Exciting news for cetacean lovers: DNA testing has revealed that what scientists had thought was a small population of bottlenose dolphins is actually a distinct species – one of only a few species of dolphin that have been discovered since the late 1800s.
The new species has been named the Burrunan dolphin— “Burrunan” is the Aboriginal word for a large porpoise-like fish. The Burrunan dolphin has a stubbier nose and a more curved dorsal fin than the bottlenose dolphin.
There are about 150 of the dolphins swimming off the coast of Melbourne. Because their small population and proximity to urban and agricultural centers, the dolphins may be threatened by runoff that ends up in their habitat, as well as commercial fishing and boat traffic.
Check out this video of the Burrunan dolphins from The Canberra Times:
- Photos: Oceana’s Dusky the Shark Visits Washington, D.C. to Raise Awareness for Dusky Sharks Posted Mon, November 17, 2014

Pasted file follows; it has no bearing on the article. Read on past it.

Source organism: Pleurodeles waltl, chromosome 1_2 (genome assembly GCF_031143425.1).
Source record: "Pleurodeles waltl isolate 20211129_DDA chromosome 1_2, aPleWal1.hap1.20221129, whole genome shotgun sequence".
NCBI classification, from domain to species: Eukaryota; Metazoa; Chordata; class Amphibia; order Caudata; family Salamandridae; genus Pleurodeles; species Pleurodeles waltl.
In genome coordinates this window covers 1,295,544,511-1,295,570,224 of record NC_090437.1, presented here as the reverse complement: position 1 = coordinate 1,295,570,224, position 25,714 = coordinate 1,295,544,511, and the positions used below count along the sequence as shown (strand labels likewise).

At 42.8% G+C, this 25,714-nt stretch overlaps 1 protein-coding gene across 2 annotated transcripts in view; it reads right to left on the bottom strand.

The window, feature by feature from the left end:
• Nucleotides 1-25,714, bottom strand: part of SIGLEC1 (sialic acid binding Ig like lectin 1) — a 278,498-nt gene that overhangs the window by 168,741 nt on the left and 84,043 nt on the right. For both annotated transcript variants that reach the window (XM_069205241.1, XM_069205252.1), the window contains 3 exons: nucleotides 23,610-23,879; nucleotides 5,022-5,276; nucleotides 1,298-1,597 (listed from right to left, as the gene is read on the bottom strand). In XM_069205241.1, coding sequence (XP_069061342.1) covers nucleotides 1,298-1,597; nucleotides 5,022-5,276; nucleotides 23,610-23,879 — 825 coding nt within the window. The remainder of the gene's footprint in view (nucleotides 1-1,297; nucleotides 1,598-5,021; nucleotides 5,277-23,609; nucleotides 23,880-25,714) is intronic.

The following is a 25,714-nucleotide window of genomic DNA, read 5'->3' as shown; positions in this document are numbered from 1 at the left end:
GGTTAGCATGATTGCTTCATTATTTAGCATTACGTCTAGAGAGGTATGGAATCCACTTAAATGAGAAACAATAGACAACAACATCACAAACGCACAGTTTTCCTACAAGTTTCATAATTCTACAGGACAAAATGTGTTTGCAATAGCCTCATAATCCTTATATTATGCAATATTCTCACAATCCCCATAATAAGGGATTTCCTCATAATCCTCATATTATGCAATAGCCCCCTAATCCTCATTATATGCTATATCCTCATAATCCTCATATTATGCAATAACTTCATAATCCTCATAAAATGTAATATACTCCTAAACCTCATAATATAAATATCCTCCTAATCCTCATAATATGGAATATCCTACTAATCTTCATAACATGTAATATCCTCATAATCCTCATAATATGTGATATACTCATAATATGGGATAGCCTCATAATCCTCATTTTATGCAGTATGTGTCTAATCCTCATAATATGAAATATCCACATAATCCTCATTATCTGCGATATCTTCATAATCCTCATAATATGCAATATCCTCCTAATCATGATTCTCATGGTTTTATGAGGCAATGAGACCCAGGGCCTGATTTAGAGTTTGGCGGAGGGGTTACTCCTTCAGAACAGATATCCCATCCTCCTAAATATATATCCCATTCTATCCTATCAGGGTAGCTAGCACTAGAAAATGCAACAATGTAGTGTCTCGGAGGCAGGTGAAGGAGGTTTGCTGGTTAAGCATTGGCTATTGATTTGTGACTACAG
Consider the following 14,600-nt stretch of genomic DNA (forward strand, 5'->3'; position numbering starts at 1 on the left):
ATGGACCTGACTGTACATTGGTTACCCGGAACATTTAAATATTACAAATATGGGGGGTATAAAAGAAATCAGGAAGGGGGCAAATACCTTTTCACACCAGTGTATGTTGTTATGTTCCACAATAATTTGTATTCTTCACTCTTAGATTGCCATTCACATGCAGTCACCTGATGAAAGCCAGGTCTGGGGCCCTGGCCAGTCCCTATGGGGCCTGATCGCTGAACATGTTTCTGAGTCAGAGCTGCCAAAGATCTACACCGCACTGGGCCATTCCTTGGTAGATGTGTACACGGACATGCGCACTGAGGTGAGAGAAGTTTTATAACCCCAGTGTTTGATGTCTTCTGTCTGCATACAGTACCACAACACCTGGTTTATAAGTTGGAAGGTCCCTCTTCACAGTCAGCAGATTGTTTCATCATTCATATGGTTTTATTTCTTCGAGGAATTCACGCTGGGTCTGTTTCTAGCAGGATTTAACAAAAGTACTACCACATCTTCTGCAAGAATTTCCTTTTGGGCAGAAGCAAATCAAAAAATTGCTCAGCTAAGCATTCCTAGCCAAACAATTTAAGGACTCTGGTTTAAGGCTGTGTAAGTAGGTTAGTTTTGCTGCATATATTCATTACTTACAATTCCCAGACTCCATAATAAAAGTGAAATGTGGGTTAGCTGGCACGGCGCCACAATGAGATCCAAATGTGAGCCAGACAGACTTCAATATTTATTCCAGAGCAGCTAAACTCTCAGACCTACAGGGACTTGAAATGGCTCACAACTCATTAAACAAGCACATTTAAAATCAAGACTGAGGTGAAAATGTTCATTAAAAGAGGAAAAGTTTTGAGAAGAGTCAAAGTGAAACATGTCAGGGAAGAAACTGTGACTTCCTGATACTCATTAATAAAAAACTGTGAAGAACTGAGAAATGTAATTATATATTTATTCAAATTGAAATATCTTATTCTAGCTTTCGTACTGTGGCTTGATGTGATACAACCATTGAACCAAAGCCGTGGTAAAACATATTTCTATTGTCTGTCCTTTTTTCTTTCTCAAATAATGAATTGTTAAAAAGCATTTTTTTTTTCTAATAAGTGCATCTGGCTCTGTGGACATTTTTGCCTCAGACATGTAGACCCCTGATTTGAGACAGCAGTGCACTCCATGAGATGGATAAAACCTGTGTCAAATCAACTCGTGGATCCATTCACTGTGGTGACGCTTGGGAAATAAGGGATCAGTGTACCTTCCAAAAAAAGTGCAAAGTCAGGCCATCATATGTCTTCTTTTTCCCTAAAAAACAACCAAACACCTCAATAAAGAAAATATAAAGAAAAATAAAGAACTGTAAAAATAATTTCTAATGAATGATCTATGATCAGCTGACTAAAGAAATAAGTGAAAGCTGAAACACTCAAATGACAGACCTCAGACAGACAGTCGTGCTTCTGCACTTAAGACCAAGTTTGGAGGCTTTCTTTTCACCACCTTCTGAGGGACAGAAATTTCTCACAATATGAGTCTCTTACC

- Ocean Roundup: Atlantic Bluefin Tuna Catch Quotas Raised, Kemp’s Ridley Turtles Stranding in High Numbers, and More Posted Wed, November 19, 2014
- Ocean Roundup: Seals Can Pick up Pings from Acoustic Tags on Fish, Climate Change Making Crabs “Sluggish,” and More Posted Fri, November 21, 2014
- Oceana’s New Report Highlights Uses, Benefits of Global Fishing Watch Technology Posted Mon, November 17, 2014
- Video: Humpback Whales Cause Quite the Surprise As They Hunt for Herring Posted Wed, November 19, 2014